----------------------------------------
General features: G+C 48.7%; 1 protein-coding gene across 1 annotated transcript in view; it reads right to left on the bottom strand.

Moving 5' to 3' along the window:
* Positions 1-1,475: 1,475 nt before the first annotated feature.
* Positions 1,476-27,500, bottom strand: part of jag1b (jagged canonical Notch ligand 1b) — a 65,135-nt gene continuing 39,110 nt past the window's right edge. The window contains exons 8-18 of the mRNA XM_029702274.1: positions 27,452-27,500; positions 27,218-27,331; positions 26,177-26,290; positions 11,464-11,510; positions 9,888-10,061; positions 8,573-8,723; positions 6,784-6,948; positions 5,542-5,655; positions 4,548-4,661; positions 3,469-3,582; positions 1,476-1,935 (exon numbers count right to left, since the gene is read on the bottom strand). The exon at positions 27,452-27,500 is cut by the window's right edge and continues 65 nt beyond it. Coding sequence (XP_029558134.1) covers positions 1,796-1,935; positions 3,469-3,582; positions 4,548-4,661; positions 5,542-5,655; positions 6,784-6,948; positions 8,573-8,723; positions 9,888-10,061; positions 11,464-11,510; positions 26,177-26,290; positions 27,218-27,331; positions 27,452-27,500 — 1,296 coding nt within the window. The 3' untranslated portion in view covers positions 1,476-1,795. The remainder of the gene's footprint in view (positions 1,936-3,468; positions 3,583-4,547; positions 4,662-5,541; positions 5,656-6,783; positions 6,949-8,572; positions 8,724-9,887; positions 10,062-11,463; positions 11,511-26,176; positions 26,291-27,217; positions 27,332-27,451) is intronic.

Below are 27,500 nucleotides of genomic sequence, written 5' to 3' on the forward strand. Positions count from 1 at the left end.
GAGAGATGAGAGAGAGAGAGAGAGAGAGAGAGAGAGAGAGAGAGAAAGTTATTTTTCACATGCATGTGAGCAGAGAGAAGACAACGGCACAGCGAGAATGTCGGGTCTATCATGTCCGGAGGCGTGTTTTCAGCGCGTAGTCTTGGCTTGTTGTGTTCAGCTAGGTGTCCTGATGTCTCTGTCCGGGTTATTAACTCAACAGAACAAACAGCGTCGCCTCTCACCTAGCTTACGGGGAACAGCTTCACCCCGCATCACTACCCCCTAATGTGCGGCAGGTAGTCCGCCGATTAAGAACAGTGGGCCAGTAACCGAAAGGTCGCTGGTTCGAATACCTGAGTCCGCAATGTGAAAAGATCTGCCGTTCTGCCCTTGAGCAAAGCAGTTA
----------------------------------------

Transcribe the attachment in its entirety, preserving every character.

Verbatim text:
General features: G+C 48.7%; 1 protein-coding gene across 1 annotated transcript in view; it reads right to left on the bottom strand.

Moving 5' to 3' along the window:
* Positions 1-1,475: 1,475 nt before the first annotated feature.
* Positions 1,476-27,500, bottom strand: part of jag1b (jagged canonical Notch ligand 1b) — a 65,135-nt gene continuing 39,110 nt past the window's right edge. The window contains exons 8-18 of the mRNA XM_029702274.1: positions 27,452-27,500; positions 27,218-27,331; positions 26,177-26,290; positions 11,464-11,510; positions 9,888-10,061; positions 8,573-8,723; positions 6,784-6,948; positions 5,542-5,655; positions 4,548-4,661; positions 3,469-3,582; positions 1,476-1,935 (exon numbers count right to left, since the gene is read on the bottom strand). The exon at positions 27,452-27,500 is cut by the window's right edge and continues 65 nt beyond it. Coding sequence (XP_029558134.1) covers positions 1,796-1,935; positions 3,469-3,582; positions 4,548-4,661; positions 5,542-5,655; positions 6,784-6,948; positions 8,573-8,723; positions 9,888-10,061; positions 11,464-11,510; positions 26,177-26,290; positions 27,218-27,331; positions 27,452-27,500 — 1,296 coding nt within the window. The 3' untranslated portion in view covers positions 1,476-1,795. The remainder of the gene's footprint in view (positions 1,936-3,468; positions 3,583-4,547; positions 4,662-5,541; positions 5,656-6,783; positions 6,949-8,572; positions 8,724-9,887; positions 10,062-11,463; positions 11,511-26,176; positions 26,291-27,217; positions 27,332-27,451) is intronic.

Below are 27,500 nucleotides of genomic sequence, written 5' to 3' on the forward strand. Positions count from 1 at the left end.
GAGAGATGAGAGAGAGAGAGAGAGAGAGAGAGAGAGAGAGAGAGAAAGTTATTTTTCACATGCATGTGAGCAGAGAGAAGACAACGGCACAGCGAGAATGTCGGGTCTATCATGTCCGGAGGCGTGTTTTCAGCGCGTAGTCTTGGCTTGTTGTGTTCAGCTAGGTGTCCTGATGTCTCTGTCCGGGTTATTAACTCAACAGAACAAACAGCGTCGCCTCTCACCTAGCTTACGGGGAACAGCTTCACCCCGCATCACTACCCCCTAATGTGCGGCAGGTAGTCCGCCGATTAAGAACAGTGGGCCAGTAACCGAAAGGTCGCTGGTTCGAATACCTGAGTCCGCAATGTGAAAAGATCTGCCGTTCTGCCCTTGAGCAAAGCAGTTA